Click and Carry update after $562K Shark Tank valuation

Pinoy Money Talk

Tenacity is an important trait for entrepreneurs to have. It is this same tenacity that helped inventor and entrepreneur Kim Meckwood secure a deal for her company after applying a record-setting seven times to be on Shark Tank!

After getting rejected six times, she finally got accepted to go on Shark Tank on the seventh time. What happened to her business Click and Carry after landing an investment deal with Barbara Corcoran and Mark Cuban? Read on to find out.

Click and Carry (Shark Tank Highlights)

Click and Carry on Shark Tank
What is Click and Carry?A gadget to help consumers stay hands-free while carrying multiple bags
Proposed Deal by Owners$225,000 for 15% equity
Owners’ Valuation$1.5 Million
Sharks who Secured DealMark Cuban and Barbara Corcoran
Shark’s Offer$225,000 for 40%
Click and Carry’s Net Worth$562,500

What is Click and Carry?

Click and Carry is a clever gadget that helps consumers stay hands-free while carrying multiple bags.

All that has to be done is to twist to unlock the Click and Carry, loop through the bag handles, lock and you’re good to go! The key is to evenly distribute the weight on both ends of the Click and Carry.

Here’s a YouTube video of Click and Carry in action.

With the Click and Carry, shoppers have the option to carry all the bags in a Click and Carry on one hand or over the shoulder for some hands-free carrying.

It’s great for shoppers, seniors with dexterity problems, and even sports enthusiasts who have to carry a lot of gear. 

The Click and Carry is even durable enough to be used for carrying two paint cans at once. The handles have a capacity of 80 pounds, 40 pounds on each end. It has a padded gel grip for comfort and comes in seven color options.

How did Click and Carry start?

Click and Carry came to its inventor Kim Meckwood in a dream. She knew the hassles of carrying all of her grocery bags by herself. Every time she goes shopping, she’s the type to carry all the bags in one go, from the cart to her car to the house.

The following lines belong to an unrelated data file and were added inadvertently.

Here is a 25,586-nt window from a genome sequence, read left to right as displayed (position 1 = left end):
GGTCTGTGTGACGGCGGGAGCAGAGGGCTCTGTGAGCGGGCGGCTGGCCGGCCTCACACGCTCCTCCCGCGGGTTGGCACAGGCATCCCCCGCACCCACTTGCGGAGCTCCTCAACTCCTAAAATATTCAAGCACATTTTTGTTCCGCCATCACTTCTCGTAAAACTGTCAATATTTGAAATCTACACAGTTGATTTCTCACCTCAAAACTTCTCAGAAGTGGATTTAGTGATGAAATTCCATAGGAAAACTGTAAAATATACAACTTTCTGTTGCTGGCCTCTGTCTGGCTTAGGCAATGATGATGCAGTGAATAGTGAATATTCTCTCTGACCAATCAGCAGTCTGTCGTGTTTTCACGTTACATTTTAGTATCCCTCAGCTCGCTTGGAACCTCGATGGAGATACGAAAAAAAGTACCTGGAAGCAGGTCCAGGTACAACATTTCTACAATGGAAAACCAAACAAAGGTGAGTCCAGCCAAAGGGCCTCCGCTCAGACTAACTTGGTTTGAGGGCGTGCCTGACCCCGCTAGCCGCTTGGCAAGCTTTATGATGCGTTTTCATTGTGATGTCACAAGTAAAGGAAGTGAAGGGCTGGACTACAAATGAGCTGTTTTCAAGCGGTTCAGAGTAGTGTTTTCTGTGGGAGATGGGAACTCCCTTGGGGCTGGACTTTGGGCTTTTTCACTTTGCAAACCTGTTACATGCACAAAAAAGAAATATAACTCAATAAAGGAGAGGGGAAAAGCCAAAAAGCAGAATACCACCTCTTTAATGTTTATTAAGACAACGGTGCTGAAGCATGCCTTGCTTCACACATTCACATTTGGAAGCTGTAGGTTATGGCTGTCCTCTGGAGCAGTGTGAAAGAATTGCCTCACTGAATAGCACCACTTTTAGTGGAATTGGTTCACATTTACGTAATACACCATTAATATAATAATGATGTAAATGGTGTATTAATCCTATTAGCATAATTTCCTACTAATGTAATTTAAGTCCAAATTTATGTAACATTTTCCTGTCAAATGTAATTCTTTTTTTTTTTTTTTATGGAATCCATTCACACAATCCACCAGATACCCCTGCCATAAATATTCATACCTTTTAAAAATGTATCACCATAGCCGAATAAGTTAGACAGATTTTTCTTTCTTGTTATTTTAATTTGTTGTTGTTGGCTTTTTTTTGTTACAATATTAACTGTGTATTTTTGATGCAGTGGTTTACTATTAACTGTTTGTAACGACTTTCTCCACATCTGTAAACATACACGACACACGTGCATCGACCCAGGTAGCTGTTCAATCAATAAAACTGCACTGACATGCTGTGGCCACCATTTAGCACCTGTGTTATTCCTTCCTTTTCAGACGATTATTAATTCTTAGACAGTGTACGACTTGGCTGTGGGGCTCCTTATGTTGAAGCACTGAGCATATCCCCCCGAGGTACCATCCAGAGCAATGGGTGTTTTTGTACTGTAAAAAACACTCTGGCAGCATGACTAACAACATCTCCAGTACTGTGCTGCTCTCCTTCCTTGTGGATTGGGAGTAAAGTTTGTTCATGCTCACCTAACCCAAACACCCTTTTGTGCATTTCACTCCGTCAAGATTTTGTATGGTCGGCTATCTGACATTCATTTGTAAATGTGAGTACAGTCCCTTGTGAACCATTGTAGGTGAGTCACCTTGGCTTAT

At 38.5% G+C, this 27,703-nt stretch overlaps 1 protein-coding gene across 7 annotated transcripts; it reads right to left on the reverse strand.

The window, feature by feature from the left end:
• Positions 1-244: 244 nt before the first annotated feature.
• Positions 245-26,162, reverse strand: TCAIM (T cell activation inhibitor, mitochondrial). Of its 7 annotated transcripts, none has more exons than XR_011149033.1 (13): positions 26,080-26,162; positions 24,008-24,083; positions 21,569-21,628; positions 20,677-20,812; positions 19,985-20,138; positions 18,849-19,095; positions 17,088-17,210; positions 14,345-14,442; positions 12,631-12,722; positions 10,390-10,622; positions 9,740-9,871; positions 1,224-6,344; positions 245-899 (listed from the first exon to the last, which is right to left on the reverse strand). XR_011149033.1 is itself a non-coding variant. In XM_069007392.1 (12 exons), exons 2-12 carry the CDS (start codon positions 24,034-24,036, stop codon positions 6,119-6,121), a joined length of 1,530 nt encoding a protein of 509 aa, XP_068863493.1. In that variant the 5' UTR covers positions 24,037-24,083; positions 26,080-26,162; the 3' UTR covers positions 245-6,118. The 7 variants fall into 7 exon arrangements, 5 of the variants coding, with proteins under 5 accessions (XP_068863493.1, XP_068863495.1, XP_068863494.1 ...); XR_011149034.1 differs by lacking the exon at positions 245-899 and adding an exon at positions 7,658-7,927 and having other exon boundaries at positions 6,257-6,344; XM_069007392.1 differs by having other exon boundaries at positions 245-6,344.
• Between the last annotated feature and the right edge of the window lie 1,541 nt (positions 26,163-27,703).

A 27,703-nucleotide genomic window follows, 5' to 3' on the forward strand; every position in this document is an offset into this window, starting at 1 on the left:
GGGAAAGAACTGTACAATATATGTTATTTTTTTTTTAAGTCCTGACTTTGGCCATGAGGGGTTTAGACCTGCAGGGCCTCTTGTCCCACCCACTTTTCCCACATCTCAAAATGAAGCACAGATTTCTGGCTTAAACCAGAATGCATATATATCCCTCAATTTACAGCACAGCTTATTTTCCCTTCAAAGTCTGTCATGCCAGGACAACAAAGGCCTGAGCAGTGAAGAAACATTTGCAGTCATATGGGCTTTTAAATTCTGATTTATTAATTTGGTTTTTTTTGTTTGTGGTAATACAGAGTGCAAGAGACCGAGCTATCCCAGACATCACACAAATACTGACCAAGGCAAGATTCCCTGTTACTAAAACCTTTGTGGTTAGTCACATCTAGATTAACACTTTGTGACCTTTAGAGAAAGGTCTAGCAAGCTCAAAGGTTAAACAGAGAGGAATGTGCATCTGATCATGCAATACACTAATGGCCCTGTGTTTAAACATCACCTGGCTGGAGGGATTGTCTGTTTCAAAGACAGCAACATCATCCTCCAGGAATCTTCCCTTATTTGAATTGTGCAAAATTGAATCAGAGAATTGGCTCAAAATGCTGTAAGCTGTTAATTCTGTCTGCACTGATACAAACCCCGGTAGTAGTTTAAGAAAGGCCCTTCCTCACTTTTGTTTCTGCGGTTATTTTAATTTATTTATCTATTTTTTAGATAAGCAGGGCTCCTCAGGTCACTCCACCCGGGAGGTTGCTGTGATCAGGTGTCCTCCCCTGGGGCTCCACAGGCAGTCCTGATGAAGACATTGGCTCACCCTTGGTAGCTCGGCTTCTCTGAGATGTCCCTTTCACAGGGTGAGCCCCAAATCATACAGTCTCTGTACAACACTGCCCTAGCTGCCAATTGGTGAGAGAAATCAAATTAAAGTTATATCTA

Meckwood made nine different Click and Carry versions before its final design and working prototype. She created a second mold of her final design and filed for a utility patent. She started selling the product at farmers’ markets while working her full-time job in medical device sales.

Click and Carry on Shark Tank

A very thrilled Kim Meckwood introduced herself to the Shark Tank panel of Sharks composed of Robert Herjavec, Lori Greiner, Kevin O’Leary, Barbara Corcoram, and Mark Cuban.

She was seeking an investment of $225,000 in exchange for 15% equity in her company, Click and Carry. 

Meckwood told the Sharks about the struggle of carrying multiple grocery bags from the cart to the car, and from the car into the house. Click and Carry is her solution to this problem and will allow people to be hands-free while carrying multiple bags.

She also shared that it’s her seventh time to apply to pitch for the show, which impressed and surprised the judges.

Shark Barbara Corcoran went up to Meckwood to try out the Click and Carry herself. 

Click and Carry update after Shark Tank

“What’s particularly good about this is that it has a little flexibility so it’s soft on the bone,” observed Corcoran.

Unfortunately, the Sharks were less than enthusiastic when they heard the lifetime sales of Click and Carry. Since she started selling the gadget part-time five years ago, Meckwood has earned $625,000 in sales. In the past 12 months, she only earned $70,000. It costs $1.85 each to make, and retails for $9.

“You have a full-time job, I don’t blame you for that. You have to take care of yourself. But this is not a company, it’s a hobby,” said O’Leary. He was also not keen on the valuation on the product that has been around for five years but without huge sales.

What were the Sharks’ offers for Click and Carry?

Sharks Barbara Corcoran and Mark Cuban teamed up to give an offer to Click and Carry. The other Sharks, unfortunately, were not jumping to invest in the hands-free carrier.